April 2011
Volume 52, Issue 14
Free
ARVO Annual Meeting Abstract  |   April 2011
Long-term Results Regarding the Impact of Glaucoma on Vision following Boston Keratoprosthesis Type 1 Surgery
Author Affiliations & Notes
  • Julia C. Talajic
    Ophthalmology, University of Montreal, Montreal, Quebec, Canada
  • Sebastien Gagne
    Ophthalmology, University of Montreal, Montreal, Quebec, Canada
  • Younes Agoumi
    Ophthalmology, University of Montreal, Montreal, Quebec, Canada
  • Mona Harissi-Dagher
    Ophthalmology, University of Montreal, Montreal, Quebec, Canada
  • Footnotes
    Commercial Relationships  Julia C. Talajic, None; Sebastien Gagne, None; Younes Agoumi, None; Mona Harissi-Dagher, None
  • Footnotes
    Support  Grant from Fonds de Recherche de l'Universite de Montreal (10000 CAD) and from Pfizer grant (5000 CAD)
Investigative Ophthalmology & Visual Science April 2011, Vol.52, 1635. doi:
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      Julia C. Talajic, Sebastien Gagne, Younes Agoumi, Mona Harissi-Dagher; Long-term Results Regarding the Impact of Glaucoma on Vision following Boston Keratoprosthesis Type 1 Surgery. Invest. Ophthalmol. Vis. Sci. 2011;52(14):1635.

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      © ARVO (1962-2015); The Authors (2016-present)

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Abstract

Purpose: : To determine glaucoma prevalence, progression, treatment, and impact on vision in patients having undergone implantation of Boston Keratoprosthesis type 1 (KPro).

Methods: : This chart review included 38 consecutive eyes in 38 patients with KPro implantation since 2008. Information gathered included: corneal diagnosis, pre- and post-operative visual acuity (VA), intraocular pressure (IOP), visual fields (VF), optic nerve status, glaucoma treatment, glaucoma-related complications, and other pathologies limiting VA and VF.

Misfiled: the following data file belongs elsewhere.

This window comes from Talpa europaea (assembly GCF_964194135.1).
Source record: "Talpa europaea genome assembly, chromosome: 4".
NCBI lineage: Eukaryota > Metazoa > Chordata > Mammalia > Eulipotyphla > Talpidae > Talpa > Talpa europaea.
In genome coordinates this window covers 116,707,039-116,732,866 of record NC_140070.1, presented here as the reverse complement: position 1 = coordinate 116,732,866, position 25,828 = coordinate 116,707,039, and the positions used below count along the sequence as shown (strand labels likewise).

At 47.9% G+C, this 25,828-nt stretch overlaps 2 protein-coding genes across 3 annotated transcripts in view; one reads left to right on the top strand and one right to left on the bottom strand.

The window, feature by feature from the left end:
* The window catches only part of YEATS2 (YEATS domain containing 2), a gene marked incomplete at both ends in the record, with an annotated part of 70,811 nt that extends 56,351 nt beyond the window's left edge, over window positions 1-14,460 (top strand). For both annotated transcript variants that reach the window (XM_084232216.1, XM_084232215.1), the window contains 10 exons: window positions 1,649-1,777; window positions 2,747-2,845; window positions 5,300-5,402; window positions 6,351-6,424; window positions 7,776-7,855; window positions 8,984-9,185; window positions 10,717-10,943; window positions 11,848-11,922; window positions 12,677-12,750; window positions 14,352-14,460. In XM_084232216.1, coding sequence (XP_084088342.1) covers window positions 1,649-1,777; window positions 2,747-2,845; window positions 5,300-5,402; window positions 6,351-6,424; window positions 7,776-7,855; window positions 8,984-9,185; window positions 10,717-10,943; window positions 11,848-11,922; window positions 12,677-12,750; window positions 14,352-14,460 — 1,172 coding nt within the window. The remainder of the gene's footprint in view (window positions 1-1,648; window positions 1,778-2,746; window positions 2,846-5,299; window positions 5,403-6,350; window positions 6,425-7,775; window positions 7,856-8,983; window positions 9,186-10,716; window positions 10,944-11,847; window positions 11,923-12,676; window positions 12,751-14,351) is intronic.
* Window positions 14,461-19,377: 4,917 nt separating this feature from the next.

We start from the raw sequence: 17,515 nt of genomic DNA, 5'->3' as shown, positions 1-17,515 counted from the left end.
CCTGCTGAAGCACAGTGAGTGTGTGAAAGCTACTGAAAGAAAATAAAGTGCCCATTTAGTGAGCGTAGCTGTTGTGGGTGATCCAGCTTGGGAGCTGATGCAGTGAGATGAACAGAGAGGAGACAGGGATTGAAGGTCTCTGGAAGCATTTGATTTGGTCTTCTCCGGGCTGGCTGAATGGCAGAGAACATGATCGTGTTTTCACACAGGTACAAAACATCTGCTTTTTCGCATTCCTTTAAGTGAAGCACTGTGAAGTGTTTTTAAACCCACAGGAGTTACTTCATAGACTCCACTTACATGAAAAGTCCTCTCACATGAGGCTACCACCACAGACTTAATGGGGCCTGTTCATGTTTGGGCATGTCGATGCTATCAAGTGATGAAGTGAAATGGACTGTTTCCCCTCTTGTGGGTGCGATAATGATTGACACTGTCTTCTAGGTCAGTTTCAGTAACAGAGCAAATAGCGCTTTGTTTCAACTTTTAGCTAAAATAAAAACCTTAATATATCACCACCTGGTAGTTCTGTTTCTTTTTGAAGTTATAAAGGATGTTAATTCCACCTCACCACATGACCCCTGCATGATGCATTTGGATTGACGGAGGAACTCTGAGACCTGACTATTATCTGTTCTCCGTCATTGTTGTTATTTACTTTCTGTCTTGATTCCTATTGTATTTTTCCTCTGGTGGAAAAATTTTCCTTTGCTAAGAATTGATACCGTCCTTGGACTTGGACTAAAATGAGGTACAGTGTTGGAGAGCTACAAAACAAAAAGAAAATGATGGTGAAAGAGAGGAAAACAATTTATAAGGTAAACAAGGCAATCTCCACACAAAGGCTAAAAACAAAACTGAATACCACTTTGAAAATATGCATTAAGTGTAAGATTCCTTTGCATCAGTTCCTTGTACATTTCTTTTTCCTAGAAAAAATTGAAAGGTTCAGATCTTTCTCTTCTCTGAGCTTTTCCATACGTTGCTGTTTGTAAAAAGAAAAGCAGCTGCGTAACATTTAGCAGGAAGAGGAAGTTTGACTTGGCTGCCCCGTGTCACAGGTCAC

Results: : Mean follow-up was 15.8 months. Pre-KPro, 74% of patients were known to have glaucoma: 37% had had previous glaucoma surgery and 42% were on glaucoma medication. Post-KPro, 89% of patients were deemed to have glaucoma; 66% of patients had advanced glaucoma, meaning they either had a cup to disc ratio above 0.9 or visual field loss within 10 degrees of fixation. 68% of patients' glaucoma medication was increased postoperatively, and 18% of patients were deemed to have definite progression (VF progression and/or need for surgery). 37% of patients had a C/D ratio exceeding 0.85. 5 patients needed surgery for uncontrolled IOP on maximal medication. 2 underwent Ahmed tube implantation followed by pars plana vitrectomy (PPV) combined with endocyclophotocoagulation; the third also had an Ahmed tube implanted, then developed corneal melt requiring a tectonic corneal graft. Another patient underwent transcleral cyclophotocoagulation. The fifth patient patient had a PPV for vitreous obstruction of a pre-existing shunt, then developed hyperfiltration and choroidal detachment (CD). Two other patients experienced CD (one had a pre-existing tube shunt, the other was on two glaucoma drops). 14 patients’ VA was limited by glaucoma (37%), 12 of which had a VA of 20/200 or worse. Five patients had a dramatic improvement in VA, then progressed to end-stage glaucoma (with loss of fixation), whereas the other 7 patients already had poor vision post-operatively due to prior advanced glaucoma damage. 66% of patients had VF limited by glaucoma, with an average MD of -20.26 decibels.

Conclusions: : Longer term follow-up of KPro patients reveals a greater number of patients with glaucoma progression and advanced glaucoma than previously reported. It is likely that clinicians underestimate IOP with digital palpation. Serial VFs are paramount in the detection of glaucoma progression in KPro patients and are often the first indication of progression. A very low threshold should be used to treat suspicion of even slightly elevated IOP.

Keywords: keratoprostheses • intraocular pressure • optic nerve 
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